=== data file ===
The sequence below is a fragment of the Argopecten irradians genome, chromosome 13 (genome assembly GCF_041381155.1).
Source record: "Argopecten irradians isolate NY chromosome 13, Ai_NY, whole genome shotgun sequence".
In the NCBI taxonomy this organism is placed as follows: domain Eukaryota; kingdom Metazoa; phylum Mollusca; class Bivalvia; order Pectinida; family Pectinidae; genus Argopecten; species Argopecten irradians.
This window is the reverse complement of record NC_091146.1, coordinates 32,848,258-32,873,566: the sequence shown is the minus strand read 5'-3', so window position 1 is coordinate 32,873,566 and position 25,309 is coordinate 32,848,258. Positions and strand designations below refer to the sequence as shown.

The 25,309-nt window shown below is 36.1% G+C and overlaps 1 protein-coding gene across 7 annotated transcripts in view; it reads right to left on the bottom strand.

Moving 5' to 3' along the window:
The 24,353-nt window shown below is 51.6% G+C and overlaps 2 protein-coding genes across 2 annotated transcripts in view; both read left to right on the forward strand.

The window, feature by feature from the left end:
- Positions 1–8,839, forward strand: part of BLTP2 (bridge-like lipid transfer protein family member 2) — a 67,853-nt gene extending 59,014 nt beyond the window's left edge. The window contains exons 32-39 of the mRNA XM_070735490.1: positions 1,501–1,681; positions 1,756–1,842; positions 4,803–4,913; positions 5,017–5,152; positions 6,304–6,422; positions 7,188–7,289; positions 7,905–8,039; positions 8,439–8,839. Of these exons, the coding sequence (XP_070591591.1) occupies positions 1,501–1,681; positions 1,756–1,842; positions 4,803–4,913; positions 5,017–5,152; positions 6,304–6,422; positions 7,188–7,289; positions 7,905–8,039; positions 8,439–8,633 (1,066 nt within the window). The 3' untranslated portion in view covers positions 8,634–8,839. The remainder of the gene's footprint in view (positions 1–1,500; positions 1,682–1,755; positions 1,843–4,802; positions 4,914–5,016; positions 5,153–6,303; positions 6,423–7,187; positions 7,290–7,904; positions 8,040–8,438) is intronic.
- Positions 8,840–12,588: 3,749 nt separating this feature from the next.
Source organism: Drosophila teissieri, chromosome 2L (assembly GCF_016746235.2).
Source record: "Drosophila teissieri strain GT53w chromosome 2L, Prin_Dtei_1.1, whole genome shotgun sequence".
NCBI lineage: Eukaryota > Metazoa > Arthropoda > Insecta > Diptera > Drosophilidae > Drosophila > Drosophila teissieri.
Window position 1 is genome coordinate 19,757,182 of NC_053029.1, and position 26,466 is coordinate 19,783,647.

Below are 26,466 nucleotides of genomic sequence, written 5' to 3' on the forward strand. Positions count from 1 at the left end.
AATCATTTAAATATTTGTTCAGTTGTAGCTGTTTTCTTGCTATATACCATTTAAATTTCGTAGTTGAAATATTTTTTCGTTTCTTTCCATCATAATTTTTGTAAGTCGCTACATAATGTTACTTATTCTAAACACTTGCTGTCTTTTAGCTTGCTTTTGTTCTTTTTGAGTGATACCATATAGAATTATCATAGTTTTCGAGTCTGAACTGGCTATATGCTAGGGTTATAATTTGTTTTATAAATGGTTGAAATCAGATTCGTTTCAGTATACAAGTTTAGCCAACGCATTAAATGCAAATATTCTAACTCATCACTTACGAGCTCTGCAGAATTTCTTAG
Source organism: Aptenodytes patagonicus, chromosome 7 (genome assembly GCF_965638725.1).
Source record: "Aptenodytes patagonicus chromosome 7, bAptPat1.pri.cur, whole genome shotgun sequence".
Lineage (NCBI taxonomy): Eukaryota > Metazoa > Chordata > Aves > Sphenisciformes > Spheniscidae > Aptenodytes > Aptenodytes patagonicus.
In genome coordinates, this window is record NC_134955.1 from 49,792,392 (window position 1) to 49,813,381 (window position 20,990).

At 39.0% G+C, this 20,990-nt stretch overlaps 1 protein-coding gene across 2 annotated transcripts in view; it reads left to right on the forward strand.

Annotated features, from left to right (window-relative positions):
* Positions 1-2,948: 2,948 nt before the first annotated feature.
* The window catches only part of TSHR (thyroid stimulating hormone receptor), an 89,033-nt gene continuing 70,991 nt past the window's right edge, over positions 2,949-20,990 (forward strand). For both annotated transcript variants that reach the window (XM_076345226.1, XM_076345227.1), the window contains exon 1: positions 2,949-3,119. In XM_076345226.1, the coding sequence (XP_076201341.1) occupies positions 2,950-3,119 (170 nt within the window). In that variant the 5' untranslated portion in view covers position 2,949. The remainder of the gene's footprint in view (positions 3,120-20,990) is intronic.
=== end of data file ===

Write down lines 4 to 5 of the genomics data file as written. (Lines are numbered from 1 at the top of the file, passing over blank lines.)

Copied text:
This window is the reverse complement of record NC_091146.1, coordinates 32,848,258-32,873,566: the sequence shown is the minus strand read 5'-3', so window position 1 is coordinate 32,873,566 and position 25,309 is coordinate 32,848,258. Positions and strand designations below refer to the sequence as shown.

The 25,309-nt window shown below is 36.1% G+C and overlaps 1 protein-coding gene across 7 annotated transcripts in view; it reads right to left on the bottom strand.